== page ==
We have got dying matters on the website, find me help, it gets thousands of hits. People want to know where they can go to get help. We have got a whole lot of resources there to help and support people. Interestingly the one being there which is the man with the red scarf holding the hand of the lady with the pink scarf over here, is one of our most used resources.  Because people don’t know what to say, what to do, and it is just there very simply to say ‘It’s okay, just be there, just be there’ that is what you need to do, because the loneliness and the fear are the big issues.  And about having difficult conversations around lots of issues, all those leaflets are available on the website.  And it is also about developing communities, and we have been working with others in all that we have been doing, we are working in partnerships with other voluntary sector providers, looking at the public health needs in palliative care, to transform community support, and help people find new ways of working.  And again descriptions of those are there.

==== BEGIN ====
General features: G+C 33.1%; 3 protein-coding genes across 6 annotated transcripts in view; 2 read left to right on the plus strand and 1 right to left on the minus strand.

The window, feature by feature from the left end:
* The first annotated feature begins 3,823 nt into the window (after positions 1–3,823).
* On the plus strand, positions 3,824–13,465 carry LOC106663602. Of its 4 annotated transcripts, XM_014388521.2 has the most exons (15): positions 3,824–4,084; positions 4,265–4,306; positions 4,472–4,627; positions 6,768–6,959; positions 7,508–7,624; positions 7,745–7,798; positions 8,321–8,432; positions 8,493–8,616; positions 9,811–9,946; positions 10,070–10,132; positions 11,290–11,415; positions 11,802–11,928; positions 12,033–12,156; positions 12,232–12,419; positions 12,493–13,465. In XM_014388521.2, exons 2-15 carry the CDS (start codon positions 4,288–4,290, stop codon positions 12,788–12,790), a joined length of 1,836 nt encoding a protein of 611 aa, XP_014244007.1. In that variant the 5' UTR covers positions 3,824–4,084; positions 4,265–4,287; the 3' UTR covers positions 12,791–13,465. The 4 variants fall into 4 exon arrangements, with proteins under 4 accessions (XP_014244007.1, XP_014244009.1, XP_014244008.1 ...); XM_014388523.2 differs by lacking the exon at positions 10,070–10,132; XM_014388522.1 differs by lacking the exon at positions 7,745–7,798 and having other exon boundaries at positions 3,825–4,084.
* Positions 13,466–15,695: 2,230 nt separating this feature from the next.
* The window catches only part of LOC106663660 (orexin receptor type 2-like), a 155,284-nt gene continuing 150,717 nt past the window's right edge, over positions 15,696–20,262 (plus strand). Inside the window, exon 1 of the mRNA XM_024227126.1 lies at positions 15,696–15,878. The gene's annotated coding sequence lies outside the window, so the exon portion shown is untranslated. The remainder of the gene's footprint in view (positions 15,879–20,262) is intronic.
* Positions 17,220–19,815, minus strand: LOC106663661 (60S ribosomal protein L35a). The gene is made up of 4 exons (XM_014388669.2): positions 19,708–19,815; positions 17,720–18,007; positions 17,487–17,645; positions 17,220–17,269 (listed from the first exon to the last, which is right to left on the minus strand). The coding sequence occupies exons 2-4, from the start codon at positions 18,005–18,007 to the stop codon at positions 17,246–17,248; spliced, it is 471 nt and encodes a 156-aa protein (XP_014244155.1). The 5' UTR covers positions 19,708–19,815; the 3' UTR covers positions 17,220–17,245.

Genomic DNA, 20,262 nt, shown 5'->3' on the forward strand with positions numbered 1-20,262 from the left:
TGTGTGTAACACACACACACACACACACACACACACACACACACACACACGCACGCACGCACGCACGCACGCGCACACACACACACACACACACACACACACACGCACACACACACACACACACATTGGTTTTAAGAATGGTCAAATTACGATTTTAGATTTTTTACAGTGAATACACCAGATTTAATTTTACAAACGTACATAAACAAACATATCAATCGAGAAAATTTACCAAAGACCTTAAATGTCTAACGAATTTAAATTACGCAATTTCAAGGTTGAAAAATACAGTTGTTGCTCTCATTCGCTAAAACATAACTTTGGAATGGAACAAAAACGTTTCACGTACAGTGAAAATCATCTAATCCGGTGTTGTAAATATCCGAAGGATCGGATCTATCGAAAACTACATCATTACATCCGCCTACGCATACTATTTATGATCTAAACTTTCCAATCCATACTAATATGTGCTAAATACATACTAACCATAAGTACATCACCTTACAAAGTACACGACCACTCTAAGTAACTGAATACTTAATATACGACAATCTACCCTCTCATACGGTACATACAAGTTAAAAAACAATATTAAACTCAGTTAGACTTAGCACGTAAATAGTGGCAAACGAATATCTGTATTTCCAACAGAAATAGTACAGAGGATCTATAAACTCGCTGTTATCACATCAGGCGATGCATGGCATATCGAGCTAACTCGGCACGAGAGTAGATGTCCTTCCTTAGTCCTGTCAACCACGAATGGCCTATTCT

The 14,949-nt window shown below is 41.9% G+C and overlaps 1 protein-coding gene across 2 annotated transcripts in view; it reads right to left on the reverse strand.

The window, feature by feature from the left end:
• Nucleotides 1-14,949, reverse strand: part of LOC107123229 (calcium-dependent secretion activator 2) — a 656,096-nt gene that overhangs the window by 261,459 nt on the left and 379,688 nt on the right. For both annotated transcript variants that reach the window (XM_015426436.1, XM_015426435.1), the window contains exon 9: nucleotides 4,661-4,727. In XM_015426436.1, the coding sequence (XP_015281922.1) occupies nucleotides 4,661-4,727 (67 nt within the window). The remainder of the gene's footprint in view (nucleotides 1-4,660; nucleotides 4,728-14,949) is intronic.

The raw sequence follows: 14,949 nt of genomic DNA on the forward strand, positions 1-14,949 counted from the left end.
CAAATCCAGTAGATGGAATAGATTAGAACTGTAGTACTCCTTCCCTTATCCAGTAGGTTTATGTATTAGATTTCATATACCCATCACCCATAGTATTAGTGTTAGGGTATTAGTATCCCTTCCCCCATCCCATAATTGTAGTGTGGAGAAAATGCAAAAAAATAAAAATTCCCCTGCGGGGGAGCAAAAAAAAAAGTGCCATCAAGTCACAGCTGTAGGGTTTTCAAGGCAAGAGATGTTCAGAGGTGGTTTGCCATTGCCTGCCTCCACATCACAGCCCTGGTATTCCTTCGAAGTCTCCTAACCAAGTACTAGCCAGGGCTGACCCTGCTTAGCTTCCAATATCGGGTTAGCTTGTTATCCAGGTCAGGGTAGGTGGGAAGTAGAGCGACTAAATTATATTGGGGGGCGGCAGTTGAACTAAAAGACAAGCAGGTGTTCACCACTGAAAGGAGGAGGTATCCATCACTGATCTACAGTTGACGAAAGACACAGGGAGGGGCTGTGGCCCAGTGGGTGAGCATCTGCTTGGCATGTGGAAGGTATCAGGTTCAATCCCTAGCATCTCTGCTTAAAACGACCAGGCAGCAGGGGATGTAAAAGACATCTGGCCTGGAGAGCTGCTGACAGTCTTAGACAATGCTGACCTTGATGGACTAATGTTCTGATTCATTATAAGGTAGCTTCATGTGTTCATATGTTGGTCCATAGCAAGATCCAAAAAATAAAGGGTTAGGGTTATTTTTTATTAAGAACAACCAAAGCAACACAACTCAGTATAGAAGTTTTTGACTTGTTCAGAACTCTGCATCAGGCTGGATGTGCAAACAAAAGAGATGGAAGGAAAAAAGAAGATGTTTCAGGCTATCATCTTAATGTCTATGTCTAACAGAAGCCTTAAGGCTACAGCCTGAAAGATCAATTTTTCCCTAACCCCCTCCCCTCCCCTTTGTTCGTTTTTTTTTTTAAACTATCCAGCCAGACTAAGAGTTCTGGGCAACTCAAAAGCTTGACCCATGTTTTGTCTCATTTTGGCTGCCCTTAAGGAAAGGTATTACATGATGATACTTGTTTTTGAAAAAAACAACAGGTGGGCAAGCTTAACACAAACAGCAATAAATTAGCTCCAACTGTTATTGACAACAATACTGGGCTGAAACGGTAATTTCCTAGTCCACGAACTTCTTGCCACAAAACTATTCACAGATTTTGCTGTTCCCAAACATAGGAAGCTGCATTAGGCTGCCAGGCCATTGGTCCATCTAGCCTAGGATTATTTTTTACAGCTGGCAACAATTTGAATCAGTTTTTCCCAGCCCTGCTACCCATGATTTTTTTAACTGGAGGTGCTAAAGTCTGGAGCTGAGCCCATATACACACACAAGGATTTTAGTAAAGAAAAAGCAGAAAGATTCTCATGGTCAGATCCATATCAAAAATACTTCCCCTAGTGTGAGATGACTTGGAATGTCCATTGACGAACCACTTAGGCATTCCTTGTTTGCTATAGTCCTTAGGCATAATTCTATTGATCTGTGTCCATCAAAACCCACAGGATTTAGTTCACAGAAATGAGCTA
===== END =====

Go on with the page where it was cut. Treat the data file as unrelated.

But there have been a couple of interesting projects that I just want to highlight. One of them has been the one that we have been doing with Macmillan on building on the best, and the hospital sites that are there down on the side listed, and the topic areas are really to try to drive up the provision of care within those sites, and help support people. And there is good evidence that if you have got good palliative care, and you have got good symptom control, and people’s needs are addressed, you can get them home earlier, and they don’t sit there waiting and dwindling on a ward until things get worse.